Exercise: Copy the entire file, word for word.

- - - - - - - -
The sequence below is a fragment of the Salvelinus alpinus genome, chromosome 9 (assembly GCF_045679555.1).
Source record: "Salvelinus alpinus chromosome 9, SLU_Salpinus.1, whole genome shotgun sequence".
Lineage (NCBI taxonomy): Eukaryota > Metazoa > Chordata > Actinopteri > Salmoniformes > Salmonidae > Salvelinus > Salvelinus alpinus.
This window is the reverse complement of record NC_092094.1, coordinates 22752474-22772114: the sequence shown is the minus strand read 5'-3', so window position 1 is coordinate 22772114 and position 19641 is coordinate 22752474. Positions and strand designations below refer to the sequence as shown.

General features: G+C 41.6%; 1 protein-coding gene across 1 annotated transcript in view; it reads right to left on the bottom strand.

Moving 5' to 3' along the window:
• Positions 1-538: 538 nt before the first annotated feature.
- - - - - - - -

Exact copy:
The sequence below is a fragment of the Salvelinus alpinus genome, chromosome 9 (assembly GCF_045679555.1).
Source record: "Salvelinus alpinus chromosome 9, SLU_Salpinus.1, whole genome shotgun sequence".
Lineage (NCBI taxonomy): Eukaryota > Metazoa > Chordata > Actinopteri > Salmoniformes > Salmonidae > Salvelinus > Salvelinus alpinus.
This window is the reverse complement of record NC_092094.1, coordinates 22752474-22772114: the sequence shown is the minus strand read 5'-3', so window position 1 is coordinate 22772114 and position 19641 is coordinate 22752474. Positions and strand designations below refer to the sequence as shown.

General features: G+C 41.6%; 1 protein-coding gene across 1 annotated transcript in view; it reads right to left on the bottom strand.

Moving 5' to 3' along the window:
• Positions 1-538: 538 nt before the first annotated feature.